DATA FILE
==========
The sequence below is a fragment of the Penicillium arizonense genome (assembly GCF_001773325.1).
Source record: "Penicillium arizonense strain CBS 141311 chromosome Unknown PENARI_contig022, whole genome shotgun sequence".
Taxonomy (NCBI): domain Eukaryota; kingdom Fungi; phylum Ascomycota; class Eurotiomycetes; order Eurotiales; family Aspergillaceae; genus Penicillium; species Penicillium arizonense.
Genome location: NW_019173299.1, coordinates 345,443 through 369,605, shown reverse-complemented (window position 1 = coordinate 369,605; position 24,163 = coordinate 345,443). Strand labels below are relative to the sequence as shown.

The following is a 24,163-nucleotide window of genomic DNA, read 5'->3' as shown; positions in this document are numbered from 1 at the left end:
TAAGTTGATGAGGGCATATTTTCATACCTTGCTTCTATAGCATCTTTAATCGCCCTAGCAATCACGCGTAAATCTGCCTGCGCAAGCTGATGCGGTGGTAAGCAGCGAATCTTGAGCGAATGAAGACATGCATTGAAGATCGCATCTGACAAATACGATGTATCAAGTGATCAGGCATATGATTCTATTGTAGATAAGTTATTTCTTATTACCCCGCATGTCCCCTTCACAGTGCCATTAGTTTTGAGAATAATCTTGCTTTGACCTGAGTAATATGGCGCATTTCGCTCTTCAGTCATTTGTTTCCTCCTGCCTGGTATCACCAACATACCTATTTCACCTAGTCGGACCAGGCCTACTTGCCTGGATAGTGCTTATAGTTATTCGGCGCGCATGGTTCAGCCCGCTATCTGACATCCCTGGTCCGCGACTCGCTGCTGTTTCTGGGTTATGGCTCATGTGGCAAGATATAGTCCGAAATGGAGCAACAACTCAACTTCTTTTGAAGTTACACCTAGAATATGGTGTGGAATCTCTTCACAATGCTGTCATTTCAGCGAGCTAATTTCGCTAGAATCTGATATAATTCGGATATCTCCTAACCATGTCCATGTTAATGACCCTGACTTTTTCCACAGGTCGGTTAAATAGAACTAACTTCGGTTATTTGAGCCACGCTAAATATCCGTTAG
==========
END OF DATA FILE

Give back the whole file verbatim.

The sequence below is a fragment of the Penicillium arizonense genome (assembly GCF_001773325.1).
Source record: "Penicillium arizonense strain CBS 141311 chromosome Unknown PENARI_contig022, whole genome shotgun sequence".
Taxonomy (NCBI): domain Eukaryota; kingdom Fungi; phylum Ascomycota; class Eurotiomycetes; order Eurotiales; family Aspergillaceae; genus Penicillium; species Penicillium arizonense.
Genome location: NW_019173299.1, coordinates 345,443 through 369,605, shown reverse-complemented (window position 1 = coordinate 369,605; position 24,163 = coordinate 345,443). Strand labels below are relative to the sequence as shown.

The following is a 24,163-nucleotide window of genomic DNA, read 5'->3' as shown; positions in this document are numbered from 1 at the left end:
TAAGTTGATGAGGGCATATTTTCATACCTTGCTTCTATAGCATCTTTAATCGCCCTAGCAATCACGCGTAAATCTGCCTGCGCAAGCTGATGCGGTGGTAAGCAGCGAATCTTGAGCGAATGAAGACATGCATTGAAGATCGCATCTGACAAATACGATGTATCAAGTGATCAGGCATATGATTCTATTGTAGATAAGTTATTTCTTATTACCCCGCATGTCCCCTTCACAGTGCCATTAGTTTTGAGAATAATCTTGCTTTGACCTGAGTAATATGGCGCATTTCGCTCTTCAGTCATTTGTTTCCTCCTGCCTGGTATCACCAACATACCTATTTCACCTAGTCGGACCAGGCCTACTTGCCTGGATAGTGCTTATAGTTATTCGGCGCGCATGGTTCAGCCCGCTATCTGACATCCCTGGTCCGCGACTCGCTGCTGTTTCTGGGTTATGGCTCATGTGGCAAGATATAGTCCGAAATGGAGCAACAACTCAACTTCTTTTGAAGTTACACCTAGAATATGGTGTGGAATCTCTTCACAATGCTGTCATTTCAGCGAGCTAATTTCGCTAGAATCTGATATAATTCGGATATCTCCTAACCATGTCCATGTTAATGACCCTGACTTTTTCCACAGGTCGGTTAAATAGAACTAACTTCGGTTATTTGAGCCACGCTAAATATCCGTTAG